Wishing you a safe, warm weekend enjoying gardenwatching if you can :-D


P.S. If you're in the mood now for more garden visits please do join me for a wander.

All photos above were taken by me on July 28th 2009. Click on them and they will enlarge. Please do not copy these images for commercial use.

29 comments:

Nell Jean said...

Thanks, Shirl, for a wonderful tour. The poppies and hollyhocks were such a colorful change from all that white stuff we've been enduring in pics, and some of you for real. I hope others will follow your lead and display some saved-back tour photos with colorful blossoms and tasteful gardens.

Carol said...

A wonderful tour Shirl!! Gorgeous gardens. Thank you for an inspiring walk about.

noel said...

aloha shirl, i enjoyed that tour immensely, i'm in the process of just starting a potager and its back breaking work considering the layout will all be in stone...boy that was fun going into all those spaces and climbing up and around and checking all the wonderful vistas....i'm ready for another tour how about you?

The Early Birder said...

Thanks Shirl, that was a glorious garden visit. From the colour of the wall rendering in the first pic I thought we might be in Tuscany! Walled gardens are one of my favourites so this was a real pleasure to stroll around with you and forget what is outside my window. Stay warm and safe. FAB.

shirl said...

Hi again Nell, I am delighted you could join me :-D

Oh yes… being a lover of foliage plants and greens, other colour is always just a bonus for me. However, a serious injection of colour has to be the order of the day at the moment!

I’m trying hard not to look out my window at my white garden. I’m trying even harder to pretend I’m not seeing snow falling down on to it once again. On the positive, it doesn’t look so cold out today (says me inside and warm) :-D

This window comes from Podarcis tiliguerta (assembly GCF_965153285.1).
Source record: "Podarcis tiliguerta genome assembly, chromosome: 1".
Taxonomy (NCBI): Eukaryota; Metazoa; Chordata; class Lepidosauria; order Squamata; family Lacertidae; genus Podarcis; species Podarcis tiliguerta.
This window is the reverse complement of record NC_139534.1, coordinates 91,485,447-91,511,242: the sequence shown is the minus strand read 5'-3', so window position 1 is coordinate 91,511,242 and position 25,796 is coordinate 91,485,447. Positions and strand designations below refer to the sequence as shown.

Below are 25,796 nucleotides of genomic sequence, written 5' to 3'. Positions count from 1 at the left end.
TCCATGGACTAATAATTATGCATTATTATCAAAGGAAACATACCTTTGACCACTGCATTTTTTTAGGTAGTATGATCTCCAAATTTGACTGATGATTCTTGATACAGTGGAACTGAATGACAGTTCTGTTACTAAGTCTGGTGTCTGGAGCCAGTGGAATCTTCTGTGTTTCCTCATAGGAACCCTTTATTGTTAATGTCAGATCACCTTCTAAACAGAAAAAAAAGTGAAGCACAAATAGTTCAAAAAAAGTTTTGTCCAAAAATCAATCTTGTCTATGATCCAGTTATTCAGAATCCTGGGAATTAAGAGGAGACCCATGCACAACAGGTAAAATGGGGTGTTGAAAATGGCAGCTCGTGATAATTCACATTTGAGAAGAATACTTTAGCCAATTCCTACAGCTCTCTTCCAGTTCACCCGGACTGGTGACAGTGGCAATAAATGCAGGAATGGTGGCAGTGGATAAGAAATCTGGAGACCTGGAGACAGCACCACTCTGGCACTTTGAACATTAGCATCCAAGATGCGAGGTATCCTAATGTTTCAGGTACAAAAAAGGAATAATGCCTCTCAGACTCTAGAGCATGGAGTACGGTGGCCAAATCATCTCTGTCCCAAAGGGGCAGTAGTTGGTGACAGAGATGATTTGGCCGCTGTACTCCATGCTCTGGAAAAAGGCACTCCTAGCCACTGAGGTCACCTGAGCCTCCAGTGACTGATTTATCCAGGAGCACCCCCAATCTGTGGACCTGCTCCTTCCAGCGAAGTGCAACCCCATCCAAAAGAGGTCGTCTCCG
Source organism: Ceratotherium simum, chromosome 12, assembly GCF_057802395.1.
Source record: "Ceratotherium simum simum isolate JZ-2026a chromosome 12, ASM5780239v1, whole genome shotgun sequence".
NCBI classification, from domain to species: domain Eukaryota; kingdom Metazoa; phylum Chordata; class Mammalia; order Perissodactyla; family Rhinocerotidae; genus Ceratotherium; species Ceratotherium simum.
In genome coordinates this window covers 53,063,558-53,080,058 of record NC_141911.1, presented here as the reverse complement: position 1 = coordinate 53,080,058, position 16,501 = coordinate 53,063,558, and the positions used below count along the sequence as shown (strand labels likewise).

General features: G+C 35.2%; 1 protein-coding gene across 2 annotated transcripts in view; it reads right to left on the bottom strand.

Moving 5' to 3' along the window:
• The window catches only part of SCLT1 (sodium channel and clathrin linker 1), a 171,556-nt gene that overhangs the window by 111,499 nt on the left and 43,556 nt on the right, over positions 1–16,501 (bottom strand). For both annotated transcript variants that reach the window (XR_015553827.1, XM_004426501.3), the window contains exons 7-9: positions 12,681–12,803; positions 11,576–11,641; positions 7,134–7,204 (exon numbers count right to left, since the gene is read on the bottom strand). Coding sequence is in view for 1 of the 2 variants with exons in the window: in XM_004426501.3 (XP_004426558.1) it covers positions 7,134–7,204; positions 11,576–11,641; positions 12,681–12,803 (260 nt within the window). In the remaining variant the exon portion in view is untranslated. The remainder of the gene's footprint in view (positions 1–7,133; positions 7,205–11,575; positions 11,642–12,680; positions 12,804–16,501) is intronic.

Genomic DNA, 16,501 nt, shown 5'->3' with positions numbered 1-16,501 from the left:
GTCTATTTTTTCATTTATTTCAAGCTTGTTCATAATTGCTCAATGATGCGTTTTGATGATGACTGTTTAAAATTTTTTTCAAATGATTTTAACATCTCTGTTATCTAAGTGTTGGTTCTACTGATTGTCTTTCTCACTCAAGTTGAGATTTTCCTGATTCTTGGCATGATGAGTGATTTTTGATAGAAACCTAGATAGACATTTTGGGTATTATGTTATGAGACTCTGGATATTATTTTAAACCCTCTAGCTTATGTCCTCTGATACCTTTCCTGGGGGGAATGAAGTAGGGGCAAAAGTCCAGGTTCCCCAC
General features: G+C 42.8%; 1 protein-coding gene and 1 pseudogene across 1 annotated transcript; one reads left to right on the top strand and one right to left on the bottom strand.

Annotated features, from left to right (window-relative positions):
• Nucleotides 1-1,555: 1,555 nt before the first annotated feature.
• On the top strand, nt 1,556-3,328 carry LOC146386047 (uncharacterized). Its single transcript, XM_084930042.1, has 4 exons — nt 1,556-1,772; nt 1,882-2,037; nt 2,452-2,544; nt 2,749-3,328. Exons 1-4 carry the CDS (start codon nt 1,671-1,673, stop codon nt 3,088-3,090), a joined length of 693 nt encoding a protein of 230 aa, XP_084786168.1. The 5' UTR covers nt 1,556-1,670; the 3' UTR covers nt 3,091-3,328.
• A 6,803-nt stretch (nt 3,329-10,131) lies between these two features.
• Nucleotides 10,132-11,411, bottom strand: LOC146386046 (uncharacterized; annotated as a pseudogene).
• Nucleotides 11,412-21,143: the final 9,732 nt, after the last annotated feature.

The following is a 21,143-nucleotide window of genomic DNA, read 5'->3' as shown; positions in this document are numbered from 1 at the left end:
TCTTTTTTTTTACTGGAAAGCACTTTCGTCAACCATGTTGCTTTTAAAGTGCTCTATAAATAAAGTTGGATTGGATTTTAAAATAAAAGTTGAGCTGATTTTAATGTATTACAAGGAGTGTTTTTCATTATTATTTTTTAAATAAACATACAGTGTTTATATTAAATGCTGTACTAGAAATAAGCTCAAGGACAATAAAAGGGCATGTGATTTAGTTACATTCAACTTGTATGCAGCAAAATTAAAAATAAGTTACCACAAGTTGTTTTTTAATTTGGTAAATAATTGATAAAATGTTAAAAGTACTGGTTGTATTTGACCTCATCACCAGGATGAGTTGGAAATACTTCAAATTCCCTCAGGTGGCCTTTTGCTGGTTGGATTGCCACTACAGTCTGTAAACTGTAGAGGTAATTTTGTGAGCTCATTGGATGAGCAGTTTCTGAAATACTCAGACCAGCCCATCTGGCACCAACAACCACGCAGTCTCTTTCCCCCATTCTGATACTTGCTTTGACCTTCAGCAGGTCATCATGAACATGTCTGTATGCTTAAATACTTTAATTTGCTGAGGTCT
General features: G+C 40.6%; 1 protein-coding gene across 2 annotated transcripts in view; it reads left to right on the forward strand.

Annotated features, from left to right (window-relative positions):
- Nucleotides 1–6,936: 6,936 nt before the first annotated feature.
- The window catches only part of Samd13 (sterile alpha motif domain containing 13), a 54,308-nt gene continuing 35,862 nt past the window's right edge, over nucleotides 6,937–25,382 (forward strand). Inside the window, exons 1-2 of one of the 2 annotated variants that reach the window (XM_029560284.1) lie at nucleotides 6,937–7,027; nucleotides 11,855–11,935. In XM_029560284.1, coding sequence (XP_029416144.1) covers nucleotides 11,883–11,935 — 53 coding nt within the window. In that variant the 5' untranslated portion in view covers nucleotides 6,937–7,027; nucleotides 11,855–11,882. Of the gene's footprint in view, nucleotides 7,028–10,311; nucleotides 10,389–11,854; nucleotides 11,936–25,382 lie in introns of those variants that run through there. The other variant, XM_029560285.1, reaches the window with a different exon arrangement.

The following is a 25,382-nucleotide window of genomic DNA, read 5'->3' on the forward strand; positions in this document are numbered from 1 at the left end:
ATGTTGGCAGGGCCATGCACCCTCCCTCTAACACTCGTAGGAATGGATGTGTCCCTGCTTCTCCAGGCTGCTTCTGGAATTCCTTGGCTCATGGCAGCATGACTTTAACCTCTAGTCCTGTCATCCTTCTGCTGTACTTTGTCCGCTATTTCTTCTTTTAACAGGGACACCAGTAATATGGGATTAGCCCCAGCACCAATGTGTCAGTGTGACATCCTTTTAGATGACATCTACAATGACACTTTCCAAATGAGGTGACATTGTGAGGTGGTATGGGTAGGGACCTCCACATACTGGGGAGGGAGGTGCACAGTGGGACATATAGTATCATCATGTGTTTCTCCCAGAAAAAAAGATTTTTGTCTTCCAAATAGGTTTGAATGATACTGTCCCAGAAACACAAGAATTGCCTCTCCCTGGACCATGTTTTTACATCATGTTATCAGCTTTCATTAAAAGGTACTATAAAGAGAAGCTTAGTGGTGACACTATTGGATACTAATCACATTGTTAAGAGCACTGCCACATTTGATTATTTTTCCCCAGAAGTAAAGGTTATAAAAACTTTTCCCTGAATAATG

Oh yes, Nell… I’d love to lose myself in summer garden visits on other blogs right now. Have a great weekend and all the best for 2010 :-D

shirl said...

Hi again Carol, lovely to see you pop back so quickly to tour with me! So glad you enjoyed this garden too :-D

shirl said...

aloha noel, welcome! You’ve come all the way from Hawaii for this tour… I do hope you’re not too tired to build your potager now ;-)

Ah… yes moving stones around the garden is back breaking work I can sympathise with that one! I always love working with stone in the garden so can put up with a few aches. Most of the time ;-)

This is what is so brilliant about blogging. It connects like minded people from different parts of the world. I had no idea it could be so much fun to share something as simple as a garden visit with the world.

Now, silly me, I should have thought I might put people in the mood for more visits with this one. Thanks for mentioning you’d like more. I have updated my posting with a link to a another posting with links to previous garden visits. You might want to check out the Naturalist Potager. This is a visit that I’ve still to write up and sort photos for. This is a very special all year round garden… you can see I’ve made more than one visit here :-D

Now… I see you’ve just posted on a hike through Sonoma hills up in Shiloh's wine country. I am guessing this is in East Hawaii. I’m now looking forward to joining you on that. Ah wonderful… none of the pesky frozen white stuff for this trip too! See you soon :-D

Meredith said...